In Pakistan, surgical and dental procedures, multiple uses of injections and needle stick injury are imperative risk factors for transmission of HCV in general population. According to this study, history of surgical intervention, dental procedure and renal transplant are substantial factor for seroconversion of HCV in HD patients. In the last couple of years there is emphasis of health authorities on creating awareness on the spread of HCV among general population, dental and general surgeons. According to Averbukh et al.,21 the improper use of sterile technique and lack of medical education likely increase the risk of HCV transmission during dental care in under-developed countries. Pakistan has been reported as one of the countries with the highest frequency of injections use in the world with an average of more than 9 injections per person annually.22 Pakistan National Hepatitis Strategic Framework (NHSF) introduced a policy that syringes used in health sector are auto-disabled, preventing the reuse of syringes and eliminating a major risk factor for HCV in the country. There is a need to look into the matter whether these clinics and hospitals are following universal infection control measures or not. While considering the infection control platform, nephrologists hope that through dropping HCV rate in general population, we can control HCV in dialysis patients, as well.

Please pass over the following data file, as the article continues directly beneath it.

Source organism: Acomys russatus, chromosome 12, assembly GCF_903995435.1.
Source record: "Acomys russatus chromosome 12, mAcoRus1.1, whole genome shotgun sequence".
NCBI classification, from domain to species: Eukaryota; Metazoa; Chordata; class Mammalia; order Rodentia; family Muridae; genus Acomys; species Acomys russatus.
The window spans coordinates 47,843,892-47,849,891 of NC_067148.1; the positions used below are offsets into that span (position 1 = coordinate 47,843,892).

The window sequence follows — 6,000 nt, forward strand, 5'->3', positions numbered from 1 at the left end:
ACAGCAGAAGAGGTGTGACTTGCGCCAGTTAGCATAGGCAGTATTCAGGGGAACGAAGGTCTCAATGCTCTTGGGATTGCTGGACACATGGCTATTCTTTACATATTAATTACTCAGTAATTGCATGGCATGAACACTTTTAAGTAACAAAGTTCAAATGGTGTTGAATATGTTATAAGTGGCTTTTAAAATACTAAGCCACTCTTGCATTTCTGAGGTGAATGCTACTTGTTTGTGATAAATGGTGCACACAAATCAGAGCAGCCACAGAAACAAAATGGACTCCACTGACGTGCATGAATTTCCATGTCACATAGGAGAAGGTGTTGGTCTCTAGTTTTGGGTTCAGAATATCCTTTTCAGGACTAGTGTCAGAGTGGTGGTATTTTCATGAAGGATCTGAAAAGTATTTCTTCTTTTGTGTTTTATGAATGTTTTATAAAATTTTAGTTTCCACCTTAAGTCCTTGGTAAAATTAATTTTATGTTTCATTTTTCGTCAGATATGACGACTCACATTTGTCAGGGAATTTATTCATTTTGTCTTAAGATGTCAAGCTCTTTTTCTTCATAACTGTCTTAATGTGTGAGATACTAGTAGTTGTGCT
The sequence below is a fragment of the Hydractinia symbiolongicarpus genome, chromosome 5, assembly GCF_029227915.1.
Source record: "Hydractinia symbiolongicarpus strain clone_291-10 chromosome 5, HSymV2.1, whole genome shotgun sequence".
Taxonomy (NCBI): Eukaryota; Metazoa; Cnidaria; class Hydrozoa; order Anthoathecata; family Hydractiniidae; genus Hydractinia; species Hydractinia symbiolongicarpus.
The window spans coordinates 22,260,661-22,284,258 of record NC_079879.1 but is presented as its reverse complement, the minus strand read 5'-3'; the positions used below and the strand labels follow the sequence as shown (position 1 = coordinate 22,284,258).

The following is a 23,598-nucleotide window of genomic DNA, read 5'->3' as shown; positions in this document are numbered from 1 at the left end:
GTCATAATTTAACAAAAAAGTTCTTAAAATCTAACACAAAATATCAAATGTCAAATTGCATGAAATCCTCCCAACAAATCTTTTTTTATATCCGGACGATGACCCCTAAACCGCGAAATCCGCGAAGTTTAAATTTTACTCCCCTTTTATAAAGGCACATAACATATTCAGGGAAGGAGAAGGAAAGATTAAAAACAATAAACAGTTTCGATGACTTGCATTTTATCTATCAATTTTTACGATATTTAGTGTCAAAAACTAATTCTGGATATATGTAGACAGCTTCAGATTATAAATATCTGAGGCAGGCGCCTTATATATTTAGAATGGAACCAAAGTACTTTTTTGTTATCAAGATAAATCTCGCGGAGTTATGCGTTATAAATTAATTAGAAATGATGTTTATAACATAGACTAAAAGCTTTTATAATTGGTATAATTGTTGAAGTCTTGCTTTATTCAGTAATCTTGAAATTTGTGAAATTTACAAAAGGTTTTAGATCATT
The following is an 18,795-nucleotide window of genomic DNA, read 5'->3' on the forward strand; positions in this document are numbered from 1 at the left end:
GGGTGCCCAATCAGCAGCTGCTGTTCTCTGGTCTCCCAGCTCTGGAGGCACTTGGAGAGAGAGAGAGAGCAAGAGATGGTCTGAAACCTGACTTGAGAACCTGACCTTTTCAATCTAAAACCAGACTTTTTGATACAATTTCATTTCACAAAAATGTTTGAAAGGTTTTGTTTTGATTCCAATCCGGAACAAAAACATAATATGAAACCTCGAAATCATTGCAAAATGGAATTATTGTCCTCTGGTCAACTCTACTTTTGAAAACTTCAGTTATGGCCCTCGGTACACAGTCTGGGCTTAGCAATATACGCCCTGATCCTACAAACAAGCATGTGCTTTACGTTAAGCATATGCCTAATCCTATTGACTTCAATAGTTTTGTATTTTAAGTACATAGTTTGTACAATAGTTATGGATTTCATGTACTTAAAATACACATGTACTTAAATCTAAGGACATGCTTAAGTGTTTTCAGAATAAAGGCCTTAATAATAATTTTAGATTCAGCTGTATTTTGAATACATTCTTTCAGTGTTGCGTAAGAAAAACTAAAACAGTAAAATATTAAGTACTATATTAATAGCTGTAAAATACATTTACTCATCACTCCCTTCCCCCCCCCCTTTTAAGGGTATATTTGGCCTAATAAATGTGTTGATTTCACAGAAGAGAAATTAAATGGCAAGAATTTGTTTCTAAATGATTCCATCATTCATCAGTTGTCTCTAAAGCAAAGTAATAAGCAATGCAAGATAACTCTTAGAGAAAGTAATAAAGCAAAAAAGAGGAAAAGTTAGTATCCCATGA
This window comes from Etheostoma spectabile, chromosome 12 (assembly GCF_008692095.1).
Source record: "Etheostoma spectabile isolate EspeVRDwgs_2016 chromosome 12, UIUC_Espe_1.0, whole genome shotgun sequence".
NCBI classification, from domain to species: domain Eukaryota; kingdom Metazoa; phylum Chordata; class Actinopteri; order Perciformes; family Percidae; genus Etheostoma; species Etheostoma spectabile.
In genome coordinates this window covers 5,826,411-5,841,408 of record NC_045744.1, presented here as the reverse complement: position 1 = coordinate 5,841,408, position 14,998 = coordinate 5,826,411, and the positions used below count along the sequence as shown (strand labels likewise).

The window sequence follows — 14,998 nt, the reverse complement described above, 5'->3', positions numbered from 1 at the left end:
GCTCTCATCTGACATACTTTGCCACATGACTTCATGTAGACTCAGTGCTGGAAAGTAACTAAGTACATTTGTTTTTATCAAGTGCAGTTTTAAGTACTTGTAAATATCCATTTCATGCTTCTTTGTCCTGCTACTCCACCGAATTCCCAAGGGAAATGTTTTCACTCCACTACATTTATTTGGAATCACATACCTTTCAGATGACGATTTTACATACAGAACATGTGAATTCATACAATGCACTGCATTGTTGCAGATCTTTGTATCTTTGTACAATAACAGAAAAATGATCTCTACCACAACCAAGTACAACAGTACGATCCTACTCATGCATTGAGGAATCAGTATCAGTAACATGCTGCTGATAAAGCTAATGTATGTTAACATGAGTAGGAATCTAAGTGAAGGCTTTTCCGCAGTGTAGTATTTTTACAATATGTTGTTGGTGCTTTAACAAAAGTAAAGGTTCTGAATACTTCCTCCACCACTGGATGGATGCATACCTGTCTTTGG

In this study, blood transfusion was an important risk factor for seroconversion of HCV in HD patients, as observed by another local,3 and international study.23 In this study, majority of the patients were anemic. For maintaining Hb, the patients were getting underdosage of EPO, (8000 units per week), which is much less as compared to developed countries (12000 units per week).24 Other reason of underdosage of EPO in these patients was use of vials for multiple patients instead of using pre-filled syringes for individual patients. Apart from underdosing, these vials are source of seroconversion of HCV in dialysis patients,25 as well. There is a dire need to discourage this practice among dialysis centres to reduce seroconversion.